Apeldoorn Bloembollen is a family concern, founded in 1928 by Theo Apeldoorn. When Theo was 16 years old, he started processing bulbs in the shack of his father, which was located in the centre of Egmond-Binnen in the province of North Holland. After 25 years this shack became too small and he moved to a bigger area just outside the city-centre. Around 1970 the sons of Theo, Jan and Piet took over the company .
Since 2009, as third generation in the company, Theo, Jan-Willem and Jan-Karel, along with 6 permanent employees, breed and grow various bulbs.
Apeldoorn Bloembollen cultivates a range of bulb crops in various colours, varieties and sizes. The bulbs are suitable for the markets in both the Netherlands and abroad, for planting in gardens and parks, cut flower production and potted plant production. Our customers are commercial companies and flower producers which ultimately sell the bulbs and pots to consumers.
As well as breeding bulbs, during the winter months we produce potted flowering bulb products. We largely use bulbs from our own nursery to produce these products. All of these products are sold through the Flora Holland flower auction.
We shall shortly be celebrating a silver jubilee. 25 years ago, on July 20th
Kraakman started working for Apeldoorn Bloembollen. He then was only 23 years
old. We are very proud to have him in our team!
Thank you very much Ed for serving all those years. Lets have another couple of years...
During the official state visit of China to the Netherlands, Peng Liyuan, wife of the Chinese president Xi Jingping, officially named our purple parrot tulip ‘Cathay’. She did this in the presence of her husband, Xi Jingping, King Willem-Alexander and Queen Maxima at Keukenhof Castle. ‘Cathay’ is the former name for China, and means prosperity and wealth.
At our nursery, we breed a wide range of flower bulb crops in various varieties and sizes. Our bulbs are a high-quality product. We therefore endeavour to fulfil all quality requirements stipulated by Dutch and foreign governments.
We produce pots containing muscaris and narcissi in various pot sizes. The first pots are planted up on around the 1st the 1st of January, the potted flowering bulbs season starts and the pots are removed from the cold store and prepared for the auction. All of our potted flowering bulb products can be identified by their purple pots, which may or may not also include a plant label with product information. of September and are placed in the cold store. On
We grow the majority of bulbs within a radius of 15 km around Egmond-Binnen on sandy soil. The main advantage of sandy soil is that the bulbs can easily be processed and are clean, so are more attractive in terms of export. We have been growing our lilies since 2001 on the humus-rich sandy soils in the east of the country. This nutrient-rich soil ensures that the lilies will produce multiple flowers on each stem. This is a major benefit for horticulturalists.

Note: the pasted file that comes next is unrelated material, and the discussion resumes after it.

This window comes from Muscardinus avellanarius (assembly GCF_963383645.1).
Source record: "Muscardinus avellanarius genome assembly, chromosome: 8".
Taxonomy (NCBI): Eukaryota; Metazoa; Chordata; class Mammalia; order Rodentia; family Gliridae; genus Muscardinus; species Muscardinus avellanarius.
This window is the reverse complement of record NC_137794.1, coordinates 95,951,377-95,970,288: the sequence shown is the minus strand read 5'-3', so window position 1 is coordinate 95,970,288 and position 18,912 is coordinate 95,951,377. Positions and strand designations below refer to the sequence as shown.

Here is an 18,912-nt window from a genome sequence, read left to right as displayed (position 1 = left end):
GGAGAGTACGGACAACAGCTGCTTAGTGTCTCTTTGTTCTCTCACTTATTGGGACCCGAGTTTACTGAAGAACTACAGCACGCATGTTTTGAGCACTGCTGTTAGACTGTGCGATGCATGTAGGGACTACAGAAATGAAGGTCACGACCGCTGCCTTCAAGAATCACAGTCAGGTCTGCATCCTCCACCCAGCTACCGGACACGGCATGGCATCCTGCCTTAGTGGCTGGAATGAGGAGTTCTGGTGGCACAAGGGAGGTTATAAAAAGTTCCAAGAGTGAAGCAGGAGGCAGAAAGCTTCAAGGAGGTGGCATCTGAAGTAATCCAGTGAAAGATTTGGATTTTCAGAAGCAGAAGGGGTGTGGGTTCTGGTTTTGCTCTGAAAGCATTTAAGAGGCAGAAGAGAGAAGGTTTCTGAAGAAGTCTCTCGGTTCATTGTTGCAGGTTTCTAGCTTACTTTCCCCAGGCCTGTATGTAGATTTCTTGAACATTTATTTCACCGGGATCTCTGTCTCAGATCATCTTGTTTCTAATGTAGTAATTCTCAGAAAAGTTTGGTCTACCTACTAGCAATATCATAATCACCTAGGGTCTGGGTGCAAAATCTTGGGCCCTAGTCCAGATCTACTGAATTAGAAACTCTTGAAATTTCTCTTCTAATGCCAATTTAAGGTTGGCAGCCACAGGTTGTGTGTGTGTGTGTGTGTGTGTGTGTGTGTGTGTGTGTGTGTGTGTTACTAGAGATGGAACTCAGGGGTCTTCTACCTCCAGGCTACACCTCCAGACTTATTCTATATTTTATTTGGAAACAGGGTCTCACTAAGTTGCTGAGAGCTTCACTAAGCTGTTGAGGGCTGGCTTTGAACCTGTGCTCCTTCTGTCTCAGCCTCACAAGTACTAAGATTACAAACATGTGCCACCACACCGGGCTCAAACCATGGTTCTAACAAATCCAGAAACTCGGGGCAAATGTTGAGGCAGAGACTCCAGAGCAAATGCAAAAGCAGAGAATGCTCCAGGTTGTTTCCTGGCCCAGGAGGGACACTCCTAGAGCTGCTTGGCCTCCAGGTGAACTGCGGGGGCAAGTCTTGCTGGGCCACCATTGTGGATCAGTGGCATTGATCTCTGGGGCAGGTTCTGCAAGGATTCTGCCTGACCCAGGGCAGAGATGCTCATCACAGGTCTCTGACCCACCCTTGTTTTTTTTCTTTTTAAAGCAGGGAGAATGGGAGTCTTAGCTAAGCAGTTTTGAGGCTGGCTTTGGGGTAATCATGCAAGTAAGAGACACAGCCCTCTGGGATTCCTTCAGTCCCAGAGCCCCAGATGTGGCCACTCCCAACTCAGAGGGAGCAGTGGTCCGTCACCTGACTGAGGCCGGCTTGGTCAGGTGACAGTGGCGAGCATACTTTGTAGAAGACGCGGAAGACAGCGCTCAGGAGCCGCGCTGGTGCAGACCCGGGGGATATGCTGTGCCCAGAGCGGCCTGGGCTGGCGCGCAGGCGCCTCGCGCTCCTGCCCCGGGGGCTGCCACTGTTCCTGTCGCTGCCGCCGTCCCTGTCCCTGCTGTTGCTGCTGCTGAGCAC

To prevent growing problems, it is essential that the type of crop on each plot of land changes each year. Every year this is quite a brainteaser. To make things a little easier, vegetables such as iceberg lettuce and endives are cultivated on our plots. But this is not enough to keep the soil in a good condition, rich and healthy. By sowing the plots with catch crops, such as oats, grass or oil radish we allow the soil to rest and ensure that the nutrients continue to be available for the next crop. To improve the structure of the soil, to reduce weed coverage and to combat vermin we sometimes flood plots. This is a very friendly way of treating the soil, which can only be applied in polder areas. Plots that are not located in the polders are actually not flat and therefore cannot be flooded. If necessary, in these areas, chemical soil treatment can be used.
If the bulbs are going to be planted in November, the plots are covered with straw. This provides initial frost protection. The straw also prevents soil blowing off the plots. An additional benefit is that fewer weeds grow because the ground is covered. This is not enough to totally combat the weeds. To this end, we spray the crops against weeds. If the weeds grow too high, it will affect the crop growth.
During the growing season, we give the bulbs small amounts of artificial fertiliser. The amount depends on soil samples that show the levels of fertiliser in the soil. We spread artificial fertiliser using a machine that ensures that the granules land in the correct place. When the lilies blossom and the tulips are in full bloom, they are topped. We do this because the energy made by the plant goes directly to the bulb and the plant does not use the energy to form seeds in the flower.
As well as spraying to combat weeds, we spray the crops against fungi and aphids. Fungi on the crops cause premature death of the crops, meaning the bulb does not grow. Aphids are carriers of viruses. The quality requirements for the bulb crops are set so high by the Dutch and foreign governments that very little or no virus may be present in the bulbs. Today’s pesticides are not as strong as they were in the past. The requirements and the low concentration of pesticides mean that spraying has to be repeated frequently. From the time that the plants appear above ground until just before they are dug up, they are examined for viruses and other anomalies. All batches are inspected by the Bloembollenkeuringsdienst (BKD) (Flower Bulb Inspection Service) and, after approval, awarded a certificate. This enables a batch to be traced throughout the entire chain.
The bulbs are harvested as from early June. At our company in Egmond-Binnen, all of the bulbs are dried, cleaned, peeled, sorted, cultivated and prepared for transportation to our customers. They package the bulbs in unit packages for the retail trade, or the bulbs undergo treatment for flower production.